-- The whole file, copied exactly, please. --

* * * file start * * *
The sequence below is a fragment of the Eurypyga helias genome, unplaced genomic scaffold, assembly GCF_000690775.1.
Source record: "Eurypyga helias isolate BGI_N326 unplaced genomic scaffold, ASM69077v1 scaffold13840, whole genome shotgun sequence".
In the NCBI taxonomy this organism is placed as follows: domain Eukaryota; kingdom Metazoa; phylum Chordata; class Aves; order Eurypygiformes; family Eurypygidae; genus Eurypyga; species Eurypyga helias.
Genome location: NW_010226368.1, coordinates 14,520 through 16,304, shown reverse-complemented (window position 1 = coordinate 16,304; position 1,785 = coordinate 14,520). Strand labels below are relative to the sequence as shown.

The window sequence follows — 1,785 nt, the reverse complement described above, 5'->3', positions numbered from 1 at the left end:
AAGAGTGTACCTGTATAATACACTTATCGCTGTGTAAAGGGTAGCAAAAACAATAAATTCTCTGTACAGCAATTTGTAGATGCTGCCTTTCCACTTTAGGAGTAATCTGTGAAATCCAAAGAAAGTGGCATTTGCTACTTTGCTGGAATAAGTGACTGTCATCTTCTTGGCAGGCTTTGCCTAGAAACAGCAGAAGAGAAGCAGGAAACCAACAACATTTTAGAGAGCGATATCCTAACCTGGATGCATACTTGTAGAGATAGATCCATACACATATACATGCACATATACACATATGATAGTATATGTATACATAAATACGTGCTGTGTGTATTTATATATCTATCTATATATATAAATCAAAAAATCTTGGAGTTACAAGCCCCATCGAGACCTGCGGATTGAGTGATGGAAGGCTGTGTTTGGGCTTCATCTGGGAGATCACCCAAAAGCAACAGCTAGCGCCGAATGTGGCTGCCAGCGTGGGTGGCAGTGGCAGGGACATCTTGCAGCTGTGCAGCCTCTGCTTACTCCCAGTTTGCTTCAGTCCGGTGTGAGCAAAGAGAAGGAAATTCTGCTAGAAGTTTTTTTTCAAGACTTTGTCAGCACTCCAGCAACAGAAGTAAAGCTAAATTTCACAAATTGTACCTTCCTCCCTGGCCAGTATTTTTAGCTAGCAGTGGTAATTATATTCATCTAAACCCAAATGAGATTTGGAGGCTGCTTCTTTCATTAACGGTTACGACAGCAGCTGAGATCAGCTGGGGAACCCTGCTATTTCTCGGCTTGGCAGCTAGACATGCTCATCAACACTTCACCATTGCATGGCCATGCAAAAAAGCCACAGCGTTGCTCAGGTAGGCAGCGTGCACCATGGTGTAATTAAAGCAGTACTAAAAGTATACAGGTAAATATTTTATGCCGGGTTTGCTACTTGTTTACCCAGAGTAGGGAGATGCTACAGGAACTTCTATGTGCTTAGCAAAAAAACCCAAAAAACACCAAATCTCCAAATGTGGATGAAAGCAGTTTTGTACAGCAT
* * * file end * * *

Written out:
The sequence below is a fragment of the Eurypyga helias genome, unplaced genomic scaffold, assembly GCF_000690775.1.
Source record: "Eurypyga helias isolate BGI_N326 unplaced genomic scaffold, ASM69077v1 scaffold13840, whole genome shotgun sequence".
In the NCBI taxonomy this organism is placed as follows: domain Eukaryota; kingdom Metazoa; phylum Chordata; class Aves; order Eurypygiformes; family Eurypygidae; genus Eurypyga; species Eurypyga helias.
Genome location: NW_010226368.1, coordinates 14,520 through 16,304, shown reverse-complemented (window position 1 = coordinate 16,304; position 1,785 = coordinate 14,520). Strand labels below are relative to the sequence as shown.

The window sequence follows — 1,785 nt, the reverse complement described above, 5'->3', positions numbered from 1 at the left end:
AAGAGTGTACCTGTATAATACACTTATCGCTGTGTAAAGGGTAGCAAAAACAATAAATTCTCTGTACAGCAATTTGTAGATGCTGCCTTTCCACTTTAGGAGTAATCTGTGAAATCCAAAGAAAGTGGCATTTGCTACTTTGCTGGAATAAGTGACTGTCATCTTCTTGGCAGGCTTTGCCTAGAAACAGCAGAAGAGAAGCAGGAAACCAACAACATTTTAGAGAGCGATATCCTAACCTGGATGCATACTTGTAGAGATAGATCCATACACATATACATGCACATATACACATATGATAGTATATGTATACATAAATACGTGCTGTGTGTATTTATATATCTATCTATATATATAAATCAAAAAATCTTGGAGTTACAAGCCCCATCGAGACCTGCGGATTGAGTGATGGAAGGCTGTGTTTGGGCTTCATCTGGGAGATCACCCAAAAGCAACAGCTAGCGCCGAATGTGGCTGCCAGCGTGGGTGGCAGTGGCAGGGACATCTTGCAGCTGTGCAGCCTCTGCTTACTCCCAGTTTGCTTCAGTCCGGTGTGAGCAAAGAGAAGGAAATTCTGCTAGAAGTTTTTTTTCAAGACTTTGTCAGCACTCCAGCAACAGAAGTAAAGCTAAATTTCACAAATTGTACCTTCCTCCCTGGCCAGTATTTTTAGCTAGCAGTGGTAATTATATTCATCTAAACCCAAATGAGATTTGGAGGCTGCTTCTTTCATTAACGGTTACGACAGCAGCTGAGATCAGCTGGGGAACCCTGCTATTTCTCGGCTTGGCAGCTAGACATGCTCATCAACACTTCACCATTGCATGGCCATGCAAAAAAGCCACAGCGTTGCTCAGGTAGGCAGCGTGCACCATGGTGTAATTAAAGCAGTACTAAAAGTATACAGGTAAATATTTTATGCCGGGTTTGCTACTTGTTTACCCAGAGTAGGGAGATGCTACAGGAACTTCTATGTGCTTAGCAAAAAAACCCAAAAAACACCAAATCTCCAAATGTGGATGAAAGCAGTTTTGTACAGCAT